How local terrorist cells make a mockery of European security

A policeman stands guard outside the appartment where Paris attack suspect Salah Abdeslam was found. Stephanie Lecocq/EPA

In the aftermath of the explosions at the airport and in the metro station in Brussels on the morning of March 22, 2016, the search for the bomb-making factory became increasingly urgent. Someone who knew what they were doing provided the explosives for this attack.

The suicide belts used at Stade de France and elsewhere during the Paris attacks in November were made with the “Mother of Satan”, TATP (triacetone triperoxide). It is very unstable and made from ingredients found in the cosmetics area of most chemists’ shops. It is difficult to detect by the normal procedures developed for nitrate based explosives, such as sniffer dogs.

It was invented in 1895, and reappeared in the 1980s, used by West Bank Palestinian groups. It is easy to detonate but as likely to damage the user as the target, so some expertise is required to amalgamate the ingredients into an explosive. It can deteriorate quite quickly, so a bomb-making factory or factories needs to be within reasonable range of the point of delivery.

The ingredients cost very little to purchase and, as long as purchases are made at a number of different shops, would be unlikely to be noticed by the shopkeepers concerned.

Self sufficient

Local cells, whether they are groups owing allegiance to al-Qaeda or to so-called Islamic State can rely on self-funding, which is mostly carried out via local petty criminal activities such as drug dealing and ATM fraud. The bar in the Molenbeek area of Brussels owned by one of the Abdesalam brothers allegedly involved in the Paris attacks in November was suspected by the police of being a place where drugs were sold.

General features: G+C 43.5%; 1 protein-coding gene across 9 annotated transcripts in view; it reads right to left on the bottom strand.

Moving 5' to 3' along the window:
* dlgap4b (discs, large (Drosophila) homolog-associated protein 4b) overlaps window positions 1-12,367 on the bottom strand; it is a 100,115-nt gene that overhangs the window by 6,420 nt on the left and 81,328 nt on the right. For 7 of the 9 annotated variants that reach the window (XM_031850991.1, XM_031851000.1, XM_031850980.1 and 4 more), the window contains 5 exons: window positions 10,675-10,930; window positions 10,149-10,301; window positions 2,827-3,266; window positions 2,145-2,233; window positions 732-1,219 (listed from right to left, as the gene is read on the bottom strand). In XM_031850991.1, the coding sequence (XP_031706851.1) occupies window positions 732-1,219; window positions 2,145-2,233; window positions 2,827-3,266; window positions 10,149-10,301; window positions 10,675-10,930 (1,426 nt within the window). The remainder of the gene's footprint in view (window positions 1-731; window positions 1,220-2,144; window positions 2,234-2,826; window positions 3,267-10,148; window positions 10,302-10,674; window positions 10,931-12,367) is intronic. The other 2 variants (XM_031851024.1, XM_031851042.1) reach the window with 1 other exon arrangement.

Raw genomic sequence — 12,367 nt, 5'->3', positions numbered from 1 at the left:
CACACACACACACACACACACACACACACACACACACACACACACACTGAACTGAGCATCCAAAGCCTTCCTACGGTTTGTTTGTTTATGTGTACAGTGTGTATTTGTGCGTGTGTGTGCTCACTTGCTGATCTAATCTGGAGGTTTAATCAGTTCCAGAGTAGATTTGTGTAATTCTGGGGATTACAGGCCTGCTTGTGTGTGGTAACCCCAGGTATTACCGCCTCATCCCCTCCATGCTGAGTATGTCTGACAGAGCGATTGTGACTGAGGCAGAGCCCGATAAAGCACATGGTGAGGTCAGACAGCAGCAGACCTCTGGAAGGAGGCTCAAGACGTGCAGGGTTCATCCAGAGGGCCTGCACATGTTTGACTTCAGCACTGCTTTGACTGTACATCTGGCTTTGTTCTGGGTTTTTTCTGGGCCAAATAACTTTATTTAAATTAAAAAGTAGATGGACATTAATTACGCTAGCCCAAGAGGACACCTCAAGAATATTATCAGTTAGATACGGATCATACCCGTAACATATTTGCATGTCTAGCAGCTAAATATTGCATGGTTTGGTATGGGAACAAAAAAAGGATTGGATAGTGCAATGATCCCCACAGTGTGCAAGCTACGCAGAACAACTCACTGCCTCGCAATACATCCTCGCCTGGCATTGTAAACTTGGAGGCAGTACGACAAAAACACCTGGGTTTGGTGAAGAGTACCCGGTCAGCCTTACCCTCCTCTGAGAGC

The beauty of recruiting petty criminals to an organisation such as Islamic State is that they know people who know people who can move or launder money. Money for terrorist activities is moved in the same way as profits for other criminal activities – via suitcases full of cash, small volume, high-value commodities such as drugs and precious stones, and all the pieces of paper such as shares and bonds that can be exchanged.

Hawala banking and money exchange bureaus have been alleged in newspaper reports to have been involved in funding the Paris attacks.

What happens at borders

The trouble is, controlling every land border crossing in Europe is more or less impossible because of the sheer volume of traffic. From my own research interviewing border guards in Eastern Europe in the early 1990s, I learned that at an external land border, if the police spend longer than 45 seconds checking a vehicle, a queue of more than five kilometres develops.

Businesses will resist such measures, despite the terror threat, because they don’t want to return to a situation where a lorry driving from Spain to Netherlands loses two hours on the French border, two hours at the Belgian border and two hours on the Dutch border.

The border between France and Belgium. Laurent Dubrule/EPA

Controls at internal European borders are supposed to have been replaced by offender profiling and offence profiling. There should be a mixture of random checks and profiled checks. But for that to happen, there has to be sharing of intelligence between countries. In addition, smuggling has to happen again and again before a pattern becomes noticeable.

Although borders don’t exist for criminals, terrorists and businesses, they still do for police – and there are still conflicts between different countries’ police forces. Nevertheless, the majority of terrorist activities no longer require cross-border activity. They are locally sourced and financed – and this is what makes them more difficult to detect.